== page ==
The gender reading gap and love of learning

Two interesting education snippets.

First, Brookings has released a new report that looks at the gender gap in reading:

Girls outscore boys on practically every reading test given to a large population. And they have for a long time. A 1942 Iowa study found girls performing better than boys on tests of reading comprehension, vocabulary, and basic language skills. Girls have outscored boys on every reading test ever given by the National Assessment of Educational Progress (NAEP)—the first long term trend test was administered in 1971—at ages nine, 13, and 17. The gap is not confined to the U.S. Reading tests administered as part of the Progress in International Reading Literacy Study (PIRLS) and the Program for International Student Assessment (PISA) reveal that the gender gap is a worldwide phenomenon. In more than sixty countries participating in the two assessments, girls are better readers than boys.

Perhaps the most surprising finding is that Finland, celebrated for its extraordinary performance on PISA for over a decade, can take pride in its high standing on the PISA reading test solely because of the performance of that nation’s young women. With its 62 point gap, Finland has the largest gender gap of any PISA participant, with girls scoring 556 and boys scoring 494 points (the OECD average is 496, with a standard deviation of 94). If Finland were only a nation of young men, its PISA ranking would be mediocre.

And where does love of learning come from? From a new twin study:

Little is known about why people differ in their levels of academic motivation. This study explored the etiology of individual differences in enjoyment and self-perceived ability for several school subjects in nearly 13,000 twins aged 9–16 from 6 countries. The results showed a striking consistency across ages, school subjects, and cultures. Contrary to common belief, enjoyment of learning and children’s perceptions of their competence were no less heritable than cognitive ability. Genetic factors explained approximately 40% of the variance and all of the observed twins’ similarity in academic motivation. Shared environmental factors, such as home or classroom, did not contribute to the twin’s similarity in academic motivation. Environmental influences stemmed entirely from individual specific experiences.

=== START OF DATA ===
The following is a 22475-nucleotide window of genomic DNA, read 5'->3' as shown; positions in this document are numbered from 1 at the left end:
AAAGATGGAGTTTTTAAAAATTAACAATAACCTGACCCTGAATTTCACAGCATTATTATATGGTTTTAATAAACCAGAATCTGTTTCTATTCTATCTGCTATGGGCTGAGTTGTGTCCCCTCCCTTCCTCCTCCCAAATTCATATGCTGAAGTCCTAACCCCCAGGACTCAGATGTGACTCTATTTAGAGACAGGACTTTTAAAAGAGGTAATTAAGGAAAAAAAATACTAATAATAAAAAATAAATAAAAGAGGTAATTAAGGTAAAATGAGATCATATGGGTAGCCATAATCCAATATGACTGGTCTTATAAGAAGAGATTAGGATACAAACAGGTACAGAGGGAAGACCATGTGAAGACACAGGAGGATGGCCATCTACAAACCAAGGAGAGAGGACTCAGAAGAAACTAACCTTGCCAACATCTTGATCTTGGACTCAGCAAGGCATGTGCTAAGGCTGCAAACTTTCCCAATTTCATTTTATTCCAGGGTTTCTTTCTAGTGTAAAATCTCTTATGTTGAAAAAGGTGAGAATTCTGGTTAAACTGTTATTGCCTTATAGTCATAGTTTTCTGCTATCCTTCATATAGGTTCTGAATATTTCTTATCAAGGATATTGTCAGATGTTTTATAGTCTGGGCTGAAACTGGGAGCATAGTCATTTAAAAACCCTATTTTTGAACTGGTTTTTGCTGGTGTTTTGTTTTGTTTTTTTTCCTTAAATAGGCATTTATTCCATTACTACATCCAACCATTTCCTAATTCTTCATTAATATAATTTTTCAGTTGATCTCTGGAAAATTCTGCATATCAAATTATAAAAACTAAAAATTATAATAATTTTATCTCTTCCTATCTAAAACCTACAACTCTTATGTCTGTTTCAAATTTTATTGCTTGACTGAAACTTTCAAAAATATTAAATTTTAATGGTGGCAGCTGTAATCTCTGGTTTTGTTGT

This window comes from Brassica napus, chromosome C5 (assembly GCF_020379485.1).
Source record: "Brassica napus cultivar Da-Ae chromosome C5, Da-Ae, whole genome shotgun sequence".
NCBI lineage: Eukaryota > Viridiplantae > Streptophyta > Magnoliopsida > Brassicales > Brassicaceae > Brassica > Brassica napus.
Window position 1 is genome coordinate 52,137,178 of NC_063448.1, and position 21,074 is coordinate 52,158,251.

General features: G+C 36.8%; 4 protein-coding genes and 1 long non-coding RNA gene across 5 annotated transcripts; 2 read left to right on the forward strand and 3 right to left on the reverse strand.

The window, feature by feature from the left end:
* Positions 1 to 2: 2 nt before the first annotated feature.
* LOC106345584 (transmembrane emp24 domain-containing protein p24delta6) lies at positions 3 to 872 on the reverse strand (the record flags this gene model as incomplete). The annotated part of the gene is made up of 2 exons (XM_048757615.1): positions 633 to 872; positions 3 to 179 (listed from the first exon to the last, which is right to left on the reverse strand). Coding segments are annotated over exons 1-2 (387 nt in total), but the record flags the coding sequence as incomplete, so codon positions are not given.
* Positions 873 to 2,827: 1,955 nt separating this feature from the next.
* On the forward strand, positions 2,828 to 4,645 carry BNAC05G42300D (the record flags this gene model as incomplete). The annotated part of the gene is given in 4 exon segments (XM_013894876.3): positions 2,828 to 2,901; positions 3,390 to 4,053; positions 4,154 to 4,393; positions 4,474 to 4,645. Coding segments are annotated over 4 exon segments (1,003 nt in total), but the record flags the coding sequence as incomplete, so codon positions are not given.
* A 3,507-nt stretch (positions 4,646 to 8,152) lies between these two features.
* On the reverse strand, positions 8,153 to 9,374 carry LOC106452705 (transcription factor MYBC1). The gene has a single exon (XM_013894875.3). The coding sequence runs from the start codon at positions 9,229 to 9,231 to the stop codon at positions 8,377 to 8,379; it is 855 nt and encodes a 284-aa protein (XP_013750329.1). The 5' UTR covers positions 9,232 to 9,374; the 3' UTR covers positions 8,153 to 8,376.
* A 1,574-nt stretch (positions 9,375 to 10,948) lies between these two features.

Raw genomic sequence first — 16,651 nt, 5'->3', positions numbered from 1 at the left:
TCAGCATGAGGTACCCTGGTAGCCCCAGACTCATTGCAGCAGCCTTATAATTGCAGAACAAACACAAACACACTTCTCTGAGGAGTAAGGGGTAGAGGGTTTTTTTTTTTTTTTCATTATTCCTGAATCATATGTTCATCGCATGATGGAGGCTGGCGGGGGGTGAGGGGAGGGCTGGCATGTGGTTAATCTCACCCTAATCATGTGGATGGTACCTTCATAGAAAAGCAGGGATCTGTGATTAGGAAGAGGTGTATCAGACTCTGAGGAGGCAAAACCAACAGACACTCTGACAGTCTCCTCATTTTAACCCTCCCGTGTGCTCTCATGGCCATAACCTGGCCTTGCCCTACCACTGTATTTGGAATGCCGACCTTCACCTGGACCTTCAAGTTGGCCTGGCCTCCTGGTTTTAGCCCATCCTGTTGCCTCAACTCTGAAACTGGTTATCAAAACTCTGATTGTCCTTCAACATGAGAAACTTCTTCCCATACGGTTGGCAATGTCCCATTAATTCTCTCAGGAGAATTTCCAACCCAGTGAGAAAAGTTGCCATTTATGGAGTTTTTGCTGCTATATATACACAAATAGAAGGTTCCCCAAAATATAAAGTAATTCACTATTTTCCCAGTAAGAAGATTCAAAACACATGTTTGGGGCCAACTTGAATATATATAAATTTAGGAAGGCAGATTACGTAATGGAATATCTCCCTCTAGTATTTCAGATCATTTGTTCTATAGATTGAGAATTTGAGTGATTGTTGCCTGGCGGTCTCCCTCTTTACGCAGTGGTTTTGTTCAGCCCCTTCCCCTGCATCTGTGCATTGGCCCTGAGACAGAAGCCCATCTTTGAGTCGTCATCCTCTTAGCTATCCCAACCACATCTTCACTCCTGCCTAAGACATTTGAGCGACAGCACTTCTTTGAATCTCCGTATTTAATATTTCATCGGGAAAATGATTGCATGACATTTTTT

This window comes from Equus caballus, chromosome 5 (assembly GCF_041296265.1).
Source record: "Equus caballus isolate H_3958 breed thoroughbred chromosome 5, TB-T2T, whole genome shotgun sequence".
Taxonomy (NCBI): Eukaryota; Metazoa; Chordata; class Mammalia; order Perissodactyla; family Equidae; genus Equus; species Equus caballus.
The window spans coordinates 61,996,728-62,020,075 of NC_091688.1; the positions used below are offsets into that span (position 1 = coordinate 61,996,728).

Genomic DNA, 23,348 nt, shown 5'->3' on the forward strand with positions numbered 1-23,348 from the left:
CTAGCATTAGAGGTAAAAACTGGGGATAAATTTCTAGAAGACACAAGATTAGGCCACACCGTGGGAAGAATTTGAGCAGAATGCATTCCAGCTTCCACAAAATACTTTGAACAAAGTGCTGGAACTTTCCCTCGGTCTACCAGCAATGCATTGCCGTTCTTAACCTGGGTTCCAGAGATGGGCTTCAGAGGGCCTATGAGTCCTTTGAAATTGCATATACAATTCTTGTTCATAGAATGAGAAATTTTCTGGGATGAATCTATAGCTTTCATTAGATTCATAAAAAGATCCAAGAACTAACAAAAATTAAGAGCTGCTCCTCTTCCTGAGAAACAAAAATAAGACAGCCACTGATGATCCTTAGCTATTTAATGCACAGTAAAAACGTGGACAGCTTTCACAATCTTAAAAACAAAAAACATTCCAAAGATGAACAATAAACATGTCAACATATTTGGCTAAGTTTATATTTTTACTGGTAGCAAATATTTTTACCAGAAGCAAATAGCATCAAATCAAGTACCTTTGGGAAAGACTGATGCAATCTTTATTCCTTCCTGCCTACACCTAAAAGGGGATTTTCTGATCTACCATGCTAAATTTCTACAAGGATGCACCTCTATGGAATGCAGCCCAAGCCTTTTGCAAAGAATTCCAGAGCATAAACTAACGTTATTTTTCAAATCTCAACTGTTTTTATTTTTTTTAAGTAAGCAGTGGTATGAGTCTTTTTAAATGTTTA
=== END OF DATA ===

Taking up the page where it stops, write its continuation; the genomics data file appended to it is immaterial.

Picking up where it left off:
2 comments

  1. As I said when I saw that study, I wished they saw how much residual variance there was to the “love of learning” once IQ was controlled, and if so, what the genetic overlap between the two was. The study has a lot of strengths (multi-national sample), but that is a key weakness.

  2. I suspect love of learning, ordinarily understood, correlates less strongly with educational achievement in boys and men. For example, my bet would be that autodidacts are disproportionately male. Girls and boys are motivated differently. Girls seem much more motivated by pleasing others–parents and teachers. Girls often exhibit a love of learning right up until they feel the societal pressure is off, and they promptly stop. Boys, on the other hand, are more motivated by competition with peers, the desire to achieve mastery or excellence in a specific activity, and just following their curiosity (the autodidact loathes a curriculum). I would say that modern schooling is much better at working girls’ motivations to pry out academic achievement and a “love of learning” than boys’.

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